TRANSIT OF VENUS: SCHOOL ACTIVITIES
by Knut Jørgen Røed Ødegaard
How do we measure the distances in space? Several hundred years ago,
the transits of Venus were used to determine the dimensions of our
Solar system. Here you can find out how this was done and how you can
do this yourself!
Below we present two practical exercises aimed at schools and others
with an interest in this subject. The first exercise is to measure the
size of the Earth and this you can do at any time. The second one
can only be done on the 8th of June: it involves measuring the
distances in space!
The two problems provide an insight into the unique effort that made
it possible to determine the scale of our Solar system. In the
following presentation, little knowledge of mathematics is assumed.
For those specially interested, there are links below to a range of
Through these exercises the student will - in a new and unique way -
learn about space and the sizes and distances to our neighboring
celestial objects. We hope that everyone takes advantage of this
To carry out the calculations you need to compare your measurements
with those obtained at a different location on the Earth. Thus it is
important to register as soon as possible. See the link "Registration"
in the exercise sections below.
|Exercise 1: HOW TO MEASURE
THE CIRCUMFERENCE OF THE EARTH|
AND HOW TO MEASURE
You can easily make the equipment you need yourself. A long straight
tube and a spirit level are the most important things. Collaborate with a
school far away and measure the size of our planet! The method was
used for the first time in Egypt almost 2500 years ago.
THE SIZE OF THE EARTH
You have now measured the altitude
(elevation above the horizon) of the Sun (link above). Before you
continue, you or your teacher must exchange results with the
REGISTRATION: IMPORTANT INFORMATION FOR TEACHERS |
In order to estimate the size of the Earth you need to exchange
results with the school you are collaborating with.
MORE INFORMATION / BACKGROUND MATERIAL:|
THE EARTH WAS MEASURED
Almost 2500 years ago an Egyptian managed to calculate the
circumference of the Earth! It was a major achievement. Here you can
find out how he did it.
Exercise 2: HOW TO MEASURE THE DISTANCE TO THE SUN|
1: TIMING THE CONTACTS BETWEEN VENUS AND THE SOLAR DISK
This method is based on the fact that the
entrance and exit times will be slightly different when observed from
different parts of the world. One can use this principle to find the
distance from the Earth to the Sun.
METHOD 2: MEASURING THE PATH OF VENUS ACROSS THE SOLAR
This method is based on the fact that Venus will move
along two slightly different paths across the solar disk if the
transit is observed from two different locations on Earth. One can
utilize this to find the distance from the Earth to the Sun.
Once you have made the observations you are invited to register the
this registration form.
INTERNATIONAL SCHOOL CAMPAIGN|
Since a transit of Venus is a truly historic event, an
international school campaign has been organized. Students - and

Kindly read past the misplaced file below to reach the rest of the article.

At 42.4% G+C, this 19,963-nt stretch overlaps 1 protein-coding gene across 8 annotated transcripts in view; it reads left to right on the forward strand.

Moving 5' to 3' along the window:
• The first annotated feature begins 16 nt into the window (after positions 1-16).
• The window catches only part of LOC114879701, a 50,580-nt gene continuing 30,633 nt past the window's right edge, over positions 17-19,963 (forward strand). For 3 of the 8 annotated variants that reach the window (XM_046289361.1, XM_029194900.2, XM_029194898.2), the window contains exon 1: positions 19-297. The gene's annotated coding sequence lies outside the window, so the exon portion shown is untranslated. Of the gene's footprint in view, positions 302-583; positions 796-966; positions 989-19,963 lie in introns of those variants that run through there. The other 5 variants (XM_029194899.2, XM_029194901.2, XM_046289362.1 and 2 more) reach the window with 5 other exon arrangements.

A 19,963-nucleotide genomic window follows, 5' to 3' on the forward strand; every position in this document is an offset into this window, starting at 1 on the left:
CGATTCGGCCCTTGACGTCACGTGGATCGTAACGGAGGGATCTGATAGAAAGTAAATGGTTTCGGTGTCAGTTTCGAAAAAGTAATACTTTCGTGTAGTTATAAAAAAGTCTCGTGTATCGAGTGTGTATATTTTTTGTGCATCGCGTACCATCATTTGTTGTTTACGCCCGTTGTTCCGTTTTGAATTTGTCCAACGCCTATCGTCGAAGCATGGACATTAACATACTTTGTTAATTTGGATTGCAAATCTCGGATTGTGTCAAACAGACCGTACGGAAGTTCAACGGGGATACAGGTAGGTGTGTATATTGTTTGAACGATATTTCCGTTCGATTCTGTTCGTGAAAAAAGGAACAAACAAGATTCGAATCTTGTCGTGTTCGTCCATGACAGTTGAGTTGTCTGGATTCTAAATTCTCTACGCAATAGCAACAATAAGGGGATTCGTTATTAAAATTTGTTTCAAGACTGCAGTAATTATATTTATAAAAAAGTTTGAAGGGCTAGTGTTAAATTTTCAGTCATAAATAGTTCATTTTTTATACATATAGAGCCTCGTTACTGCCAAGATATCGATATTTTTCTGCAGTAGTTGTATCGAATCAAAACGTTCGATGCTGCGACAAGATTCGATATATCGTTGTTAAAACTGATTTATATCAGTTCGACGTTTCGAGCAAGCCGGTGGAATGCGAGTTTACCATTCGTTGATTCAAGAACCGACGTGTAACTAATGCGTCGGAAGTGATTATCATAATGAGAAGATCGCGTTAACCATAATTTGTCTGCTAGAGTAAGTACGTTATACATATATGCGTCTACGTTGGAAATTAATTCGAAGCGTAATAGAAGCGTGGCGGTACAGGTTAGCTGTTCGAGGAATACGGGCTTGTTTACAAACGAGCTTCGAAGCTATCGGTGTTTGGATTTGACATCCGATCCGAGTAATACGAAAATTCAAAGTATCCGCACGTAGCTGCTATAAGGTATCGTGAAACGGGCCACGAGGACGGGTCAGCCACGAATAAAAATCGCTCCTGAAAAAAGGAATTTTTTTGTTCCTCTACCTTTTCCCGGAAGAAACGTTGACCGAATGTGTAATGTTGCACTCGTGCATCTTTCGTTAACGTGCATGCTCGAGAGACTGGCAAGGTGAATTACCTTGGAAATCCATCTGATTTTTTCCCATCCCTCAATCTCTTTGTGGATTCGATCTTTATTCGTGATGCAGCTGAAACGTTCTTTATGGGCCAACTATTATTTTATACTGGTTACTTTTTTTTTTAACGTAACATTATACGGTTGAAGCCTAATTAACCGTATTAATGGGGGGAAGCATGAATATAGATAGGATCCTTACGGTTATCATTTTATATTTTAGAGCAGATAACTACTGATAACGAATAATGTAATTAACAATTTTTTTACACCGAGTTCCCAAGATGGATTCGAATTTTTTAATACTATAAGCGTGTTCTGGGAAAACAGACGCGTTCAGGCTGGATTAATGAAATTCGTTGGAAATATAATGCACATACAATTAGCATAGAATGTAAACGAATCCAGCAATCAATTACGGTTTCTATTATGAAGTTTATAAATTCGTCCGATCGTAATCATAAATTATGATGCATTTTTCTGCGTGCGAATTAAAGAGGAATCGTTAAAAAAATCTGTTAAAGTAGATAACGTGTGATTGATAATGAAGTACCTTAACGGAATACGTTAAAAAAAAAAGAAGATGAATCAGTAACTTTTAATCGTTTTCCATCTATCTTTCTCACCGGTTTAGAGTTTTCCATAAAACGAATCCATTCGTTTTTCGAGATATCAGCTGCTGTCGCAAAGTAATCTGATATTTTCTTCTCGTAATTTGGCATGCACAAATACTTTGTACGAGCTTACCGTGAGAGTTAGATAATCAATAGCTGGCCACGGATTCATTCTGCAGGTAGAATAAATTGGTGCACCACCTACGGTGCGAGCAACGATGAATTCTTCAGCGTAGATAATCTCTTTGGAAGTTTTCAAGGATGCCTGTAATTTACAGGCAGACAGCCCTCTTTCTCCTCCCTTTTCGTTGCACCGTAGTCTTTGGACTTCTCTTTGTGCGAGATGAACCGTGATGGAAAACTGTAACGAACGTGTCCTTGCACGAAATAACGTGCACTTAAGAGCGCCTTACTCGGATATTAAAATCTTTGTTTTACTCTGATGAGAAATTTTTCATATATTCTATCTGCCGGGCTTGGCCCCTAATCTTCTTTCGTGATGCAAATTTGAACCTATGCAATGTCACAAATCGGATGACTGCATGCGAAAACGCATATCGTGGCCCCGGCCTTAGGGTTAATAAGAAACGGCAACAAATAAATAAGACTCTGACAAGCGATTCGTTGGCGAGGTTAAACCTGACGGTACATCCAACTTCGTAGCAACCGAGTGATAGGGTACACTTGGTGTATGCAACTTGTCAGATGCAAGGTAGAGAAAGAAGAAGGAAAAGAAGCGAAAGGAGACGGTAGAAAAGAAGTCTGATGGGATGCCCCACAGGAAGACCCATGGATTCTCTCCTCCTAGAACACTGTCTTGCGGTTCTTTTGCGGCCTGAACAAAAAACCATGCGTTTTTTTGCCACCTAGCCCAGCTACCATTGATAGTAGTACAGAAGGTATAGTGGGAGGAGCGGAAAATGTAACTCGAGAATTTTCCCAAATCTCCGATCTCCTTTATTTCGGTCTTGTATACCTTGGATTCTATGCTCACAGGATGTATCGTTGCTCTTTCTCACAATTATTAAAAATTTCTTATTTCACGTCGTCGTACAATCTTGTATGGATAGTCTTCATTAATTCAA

others - from the whole world are encouraged to participate and make
as accurate measurements as possible.
Main page for the Transit of Venus event
|MORE INFORMATION / BACKGROUND MATERIAL:|
AND THE DISTANCE TO THE SUN
What is parallax, how is it measured and how can we use it to determine the
distance to the Sun?
DETERMINATION OF THE SUN-EARTH DISTANCE USING THE PATH OF VENUS
ACROSS THE SOLAR DISK (METHOD 2)
A transit of Venus offers a unique possibility for us to measure the
actual distance to the Sun. Once this quantity is determined, we can easily
compute the other distances in the Solar system by using Kepler laws.
THE POSITIONS OF THE PLANETS RELATIVE TO THE EARTH AND THE SUN
The inner planets of the Solar system, Mercury and Venus, can never be
very far away from the Sun in the sky. Here you will find the reason why,
and you will also understand other concepts related to planetary orbits and
why Venus only covers a small fraction of the Sun during a transit.
THE EARTH'S AND VENUS' RELATIVE DISTANCE TO THE SUN
With the transit of Venus in 1769, astronomers for the
first time managed to determine a rather accurate distance to the
Sun. However, the relative distances between several objects in
the Solar System were already known. In 1543 Nicholas Copernicus
published a work describing the workings of the Solar system. It also gave a
determination of the relative distances between the Earth and the Sun
and between Venus and the Sun.
KEPLER'S LAWS DESCRIBE THE MOTION OF THE PLANETS
For hundreds of years astronomers studied
the movements of the planets with increasing accuracy. But it was hard
to describe their orbits mathematically. We only see the planets
projected onto the sky, so we can only study their apparent motion
against the stars. It is not trivial to observe how the planets really move
around in space - towards us or away from us.
How to become an astronomer (in Norwegian)
CONTACT INFORMATION - PRESS CONTACT
Created 05 June 2004 by Jan-Erik Ovaldsen